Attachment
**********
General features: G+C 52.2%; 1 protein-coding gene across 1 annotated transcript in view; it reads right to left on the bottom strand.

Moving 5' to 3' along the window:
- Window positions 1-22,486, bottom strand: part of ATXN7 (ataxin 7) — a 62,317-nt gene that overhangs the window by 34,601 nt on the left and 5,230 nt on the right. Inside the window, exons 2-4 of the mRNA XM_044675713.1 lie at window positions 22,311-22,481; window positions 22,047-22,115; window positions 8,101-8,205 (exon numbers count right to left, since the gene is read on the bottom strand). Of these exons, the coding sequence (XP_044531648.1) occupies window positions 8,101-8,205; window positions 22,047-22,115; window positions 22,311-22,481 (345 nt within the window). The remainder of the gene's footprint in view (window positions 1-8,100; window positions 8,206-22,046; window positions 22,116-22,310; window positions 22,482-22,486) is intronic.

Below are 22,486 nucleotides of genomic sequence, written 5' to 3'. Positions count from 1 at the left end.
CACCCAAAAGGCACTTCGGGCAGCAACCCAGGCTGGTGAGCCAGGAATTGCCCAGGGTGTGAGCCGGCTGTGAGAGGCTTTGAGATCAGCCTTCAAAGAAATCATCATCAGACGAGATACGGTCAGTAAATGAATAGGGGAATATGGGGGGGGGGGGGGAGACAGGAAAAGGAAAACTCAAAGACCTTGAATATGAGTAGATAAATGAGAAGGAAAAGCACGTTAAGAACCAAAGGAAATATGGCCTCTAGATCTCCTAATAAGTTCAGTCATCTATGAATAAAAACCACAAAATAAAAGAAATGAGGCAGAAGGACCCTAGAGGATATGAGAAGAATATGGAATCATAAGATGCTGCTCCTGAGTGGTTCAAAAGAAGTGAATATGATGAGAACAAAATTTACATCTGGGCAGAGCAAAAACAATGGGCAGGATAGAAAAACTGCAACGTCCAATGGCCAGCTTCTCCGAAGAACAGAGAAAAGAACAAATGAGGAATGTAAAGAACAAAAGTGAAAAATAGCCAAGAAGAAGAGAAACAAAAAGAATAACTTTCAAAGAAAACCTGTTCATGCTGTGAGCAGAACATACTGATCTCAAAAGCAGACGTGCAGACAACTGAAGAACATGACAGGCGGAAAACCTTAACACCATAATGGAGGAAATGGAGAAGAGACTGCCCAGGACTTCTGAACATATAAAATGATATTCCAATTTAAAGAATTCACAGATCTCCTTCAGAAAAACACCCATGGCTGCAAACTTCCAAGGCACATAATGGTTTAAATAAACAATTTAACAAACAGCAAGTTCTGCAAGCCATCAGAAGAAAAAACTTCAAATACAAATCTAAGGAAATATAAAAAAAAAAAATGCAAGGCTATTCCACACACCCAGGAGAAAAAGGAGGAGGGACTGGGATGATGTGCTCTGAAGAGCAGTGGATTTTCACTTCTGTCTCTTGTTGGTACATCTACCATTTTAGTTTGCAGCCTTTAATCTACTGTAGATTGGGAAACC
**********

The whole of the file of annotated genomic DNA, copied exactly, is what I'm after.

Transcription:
General features: G+C 52.2%; 1 protein-coding gene across 1 annotated transcript in view; it reads right to left on the bottom strand.

Moving 5' to 3' along the window:
- Window positions 1-22,486, bottom strand: part of ATXN7 (ataxin 7) — a 62,317-nt gene that overhangs the window by 34,601 nt on the left and 5,230 nt on the right. Inside the window, exons 2-4 of the mRNA XM_044675713.1 lie at window positions 22,311-22,481; window positions 22,047-22,115; window positions 8,101-8,205 (exon numbers count right to left, since the gene is read on the bottom strand). Of these exons, the coding sequence (XP_044531648.1) occupies window positions 8,101-8,205; window positions 22,047-22,115; window positions 22,311-22,481 (345 nt within the window). The remainder of the gene's footprint in view (window positions 1-8,100; window positions 8,206-22,046; window positions 22,116-22,310; window positions 22,482-22,486) is intronic.

Below are 22,486 nucleotides of genomic sequence, written 5' to 3'. Positions count from 1 at the left end.
CACCCAAAAGGCACTTCGGGCAGCAACCCAGGCTGGTGAGCCAGGAATTGCCCAGGGTGTGAGCCGGCTGTGAGAGGCTTTGAGATCAGCCTTCAAAGAAATCATCATCAGACGAGATACGGTCAGTAAATGAATAGGGGAATATGGGGGGGGGGGGGGAGACAGGAAAAGGAAAACTCAAAGACCTTGAATATGAGTAGATAAATGAGAAGGAAAAGCACGTTAAGAACCAAAGGAAATATGGCCTCTAGATCTCCTAATAAGTTCAGTCATCTATGAATAAAAACCACAAAATAAAAGAAATGAGGCAGAAGGACCCTAGAGGATATGAGAAGAATATGGAATCATAAGATGCTGCTCCTGAGTGGTTCAAAAGAAGTGAATATGATGAGAACAAAATTTACATCTGGGCAGAGCAAAAACAATGGGCAGGATAGAAAAACTGCAACGTCCAATGGCCAGCTTCTCCGAAGAACAGAGAAAAGAACAAATGAGGAATGTAAAGAACAAAAGTGAAAAATAGCCAAGAAGAAGAGAAACAAAAAGAATAACTTTCAAAGAAAACCTGTTCATGCTGTGAGCAGAACATACTGATCTCAAAAGCAGACGTGCAGACAACTGAAGAACATGACAGGCGGAAAACCTTAACACCATAATGGAGGAAATGGAGAAGAGACTGCCCAGGACTTCTGAACATATAAAATGATATTCCAATTTAAAGAATTCACAGATCTCCTTCAGAAAAACACCCATGGCTGCAAACTTCCAAGGCACATAATGGTTTAAATAAACAATTTAACAAACAGCAAGTTCTGCAAGCCATCAGAAGAAAAAACTTCAAATACAAATCTAAGGAAATATAAAAAAAAAAAATGCAAGGCTATTCCACACACCCAGGAGAAAAAGGAGGAGGGACTGGGATGATGTGCTCTGAAGAGCAGTGGATTTTCACTTCTGTCTCTTGTTGGTACATCTACCATTTTAGTTTGCAGCCTTTAATCTACTGTAGATTGGGAAACC